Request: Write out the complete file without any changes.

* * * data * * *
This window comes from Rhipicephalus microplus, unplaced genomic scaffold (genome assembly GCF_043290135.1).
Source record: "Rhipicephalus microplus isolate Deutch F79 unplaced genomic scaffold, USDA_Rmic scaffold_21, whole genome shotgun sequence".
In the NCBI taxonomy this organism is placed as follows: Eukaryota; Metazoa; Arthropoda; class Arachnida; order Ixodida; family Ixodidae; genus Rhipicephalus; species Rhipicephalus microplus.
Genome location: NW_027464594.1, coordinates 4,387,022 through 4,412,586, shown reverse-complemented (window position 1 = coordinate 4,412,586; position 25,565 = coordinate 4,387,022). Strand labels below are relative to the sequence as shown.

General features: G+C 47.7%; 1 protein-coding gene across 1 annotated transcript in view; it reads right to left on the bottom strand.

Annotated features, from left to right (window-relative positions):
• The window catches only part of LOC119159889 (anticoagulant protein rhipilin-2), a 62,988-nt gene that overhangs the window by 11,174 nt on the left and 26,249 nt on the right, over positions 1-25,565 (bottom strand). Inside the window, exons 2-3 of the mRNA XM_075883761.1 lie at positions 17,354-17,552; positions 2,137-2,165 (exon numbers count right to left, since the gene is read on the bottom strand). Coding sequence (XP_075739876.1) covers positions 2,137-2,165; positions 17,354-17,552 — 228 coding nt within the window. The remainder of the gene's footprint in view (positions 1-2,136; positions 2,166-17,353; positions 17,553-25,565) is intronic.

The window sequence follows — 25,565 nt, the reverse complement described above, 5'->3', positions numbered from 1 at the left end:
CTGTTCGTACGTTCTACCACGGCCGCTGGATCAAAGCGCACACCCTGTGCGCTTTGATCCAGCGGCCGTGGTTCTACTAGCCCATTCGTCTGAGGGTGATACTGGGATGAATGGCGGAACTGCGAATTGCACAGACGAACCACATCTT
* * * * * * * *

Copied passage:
This window comes from Rhipicephalus microplus, unplaced genomic scaffold (genome assembly GCF_043290135.1).
Source record: "Rhipicephalus microplus isolate Deutch F79 unplaced genomic scaffold, USDA_Rmic scaffold_21, whole genome shotgun sequence".
In the NCBI taxonomy this organism is placed as follows: Eukaryota; Metazoa; Arthropoda; class Arachnida; order Ixodida; family Ixodidae; genus Rhipicephalus; species Rhipicephalus microplus.
Genome location: NW_027464594.1, coordinates 4,387,022 through 4,412,586, shown reverse-complemented (window position 1 = coordinate 4,412,586; position 25,565 = coordinate 4,387,022). Strand labels below are relative to the sequence as shown.

General features: G+C 47.7%; 1 protein-coding gene across 1 annotated transcript in view; it reads right to left on the bottom strand.

Annotated features, from left to right (window-relative positions):
• The window catches only part of LOC119159889 (anticoagulant protein rhipilin-2), a 62,988-nt gene that overhangs the window by 11,174 nt on the left and 26,249 nt on the right, over positions 1-25,565 (bottom strand). Inside the window, exons 2-3 of the mRNA XM_075883761.1 lie at positions 17,354-17,552; positions 2,137-2,165 (exon numbers count right to left, since the gene is read on the bottom strand). Coding sequence (XP_075739876.1) covers positions 2,137-2,165; positions 17,354-17,552 — 228 coding nt within the window. The remainder of the gene's footprint in view (positions 1-2,136; positions 2,166-17,353; positions 17,553-25,565) is intronic.

The window sequence follows — 25,565 nt, the reverse complement described above, 5'->3', positions numbered from 1 at the left end:
CTGTTCGTACGTTCTACCACGGCCGCTGGATCAAAGCGCACACCCTGTGCGCTTTGATCCAGCGGCCGTGGTTCTACTAGCCCATTCGTCTGAGGGTGATACTGGGATGAATGGCGGAACTGCGAATTGCACAGACGAACCACATCTT